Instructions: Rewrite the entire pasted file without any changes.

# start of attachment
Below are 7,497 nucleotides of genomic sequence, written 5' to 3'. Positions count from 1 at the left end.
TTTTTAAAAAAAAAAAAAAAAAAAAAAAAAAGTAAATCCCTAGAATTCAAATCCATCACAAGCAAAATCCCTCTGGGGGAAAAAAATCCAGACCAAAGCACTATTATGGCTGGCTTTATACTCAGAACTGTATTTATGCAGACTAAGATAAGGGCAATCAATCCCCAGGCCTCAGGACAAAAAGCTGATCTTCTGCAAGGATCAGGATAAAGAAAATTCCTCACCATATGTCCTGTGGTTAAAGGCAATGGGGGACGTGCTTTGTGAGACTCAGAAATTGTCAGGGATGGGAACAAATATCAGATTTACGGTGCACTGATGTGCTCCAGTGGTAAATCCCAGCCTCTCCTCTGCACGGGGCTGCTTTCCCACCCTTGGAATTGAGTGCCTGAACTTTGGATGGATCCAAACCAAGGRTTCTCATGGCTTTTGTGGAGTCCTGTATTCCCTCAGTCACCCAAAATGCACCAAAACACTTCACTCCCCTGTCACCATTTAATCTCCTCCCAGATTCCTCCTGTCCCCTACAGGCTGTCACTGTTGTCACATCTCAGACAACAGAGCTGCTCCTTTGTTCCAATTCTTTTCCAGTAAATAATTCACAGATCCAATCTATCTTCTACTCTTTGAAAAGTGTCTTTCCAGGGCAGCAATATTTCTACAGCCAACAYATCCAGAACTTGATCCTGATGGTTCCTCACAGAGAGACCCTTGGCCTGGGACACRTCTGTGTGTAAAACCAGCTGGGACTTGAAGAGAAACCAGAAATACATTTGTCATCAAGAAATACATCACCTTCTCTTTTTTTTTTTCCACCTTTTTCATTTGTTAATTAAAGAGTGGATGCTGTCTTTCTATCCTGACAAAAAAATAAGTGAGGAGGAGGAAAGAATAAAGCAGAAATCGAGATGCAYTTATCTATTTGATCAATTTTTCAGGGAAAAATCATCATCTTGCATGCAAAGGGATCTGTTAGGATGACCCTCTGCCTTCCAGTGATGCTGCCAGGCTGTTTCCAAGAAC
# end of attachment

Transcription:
Below are 7,497 nucleotides of genomic sequence, written 5' to 3'. Positions count from 1 at the left end.
TTTTTAAAAAAAAAAAAAAAAAAAAAAAAAAGTAAATCCCTAGAATTCAAATCCATCACAAGCAAAATCCCTCTGGGGGAAAAAAATCCAGACCAAAGCACTATTATGGCTGGCTTTATACTCAGAACTGTATTTATGCAGACTAAGATAAGGGCAATCAATCCCCAGGCCTCAGGACAAAAAGCTGATCTTCTGCAAGGATCAGGATAAAGAAAATTCCTCACCATATGTCCTGTGGTTAAAGGCAATGGGGGACGTGCTTTGTGAGACTCAGAAATTGTCAGGGATGGGAACAAATATCAGATTTACGGTGCACTGATGTGCTCCAGTGGTAAATCCCAGCCTCTCCTCTGCACGGGGCTGCTTTCCCACCCTTGGAATTGAGTGCCTGAACTTTGGATGGATCCAAACCAAGGRTTCTCATGGCTTTTGTGGAGTCCTGTATTCCCTCAGTCACCCAAAATGCACCAAAACACTTCACTCCCCTGTCACCATTTAATCTCCTCCCAGATTCCTCCTGTCCCCTACAGGCTGTCACTGTTGTCACATCTCAGACAACAGAGCTGCTCCTTTGTTCCAATTCTTTTCCAGTAAATAATTCACAGATCCAATCTATCTTCTACTCTTTGAAAAGTGTCTTTCCAGGGCAGCAATATTTCTACAGCCAACAYATCCAGAACTTGATCCTGATGGTTCCTCACAGAGAGACCCTTGGCCTGGGACACRTCTGTGTGTAAAACCAGCTGGGACTTGAAGAGAAACCAGAAATACATTTGTCATCAAGAAATACATCACCTTCTCTTTTTTTTTTTCCACCTTTTTCATTTGTTAATTAAAGAGTGGATGCTGTCTTTCTATCCTGACAAAAAAATAAGTGAGGAGGAGGAAAGAATAAAGCAGAAATCGAGATGCAYTTATCTATTTGATCAATTTTTCAGGGAAAAATCATCATCTTGCATGCAAAGGGATCTGTTAGGATGACCCTCTGCCTTCCAGTGATGCTGCCAGGCTGTTTCCAAGAAC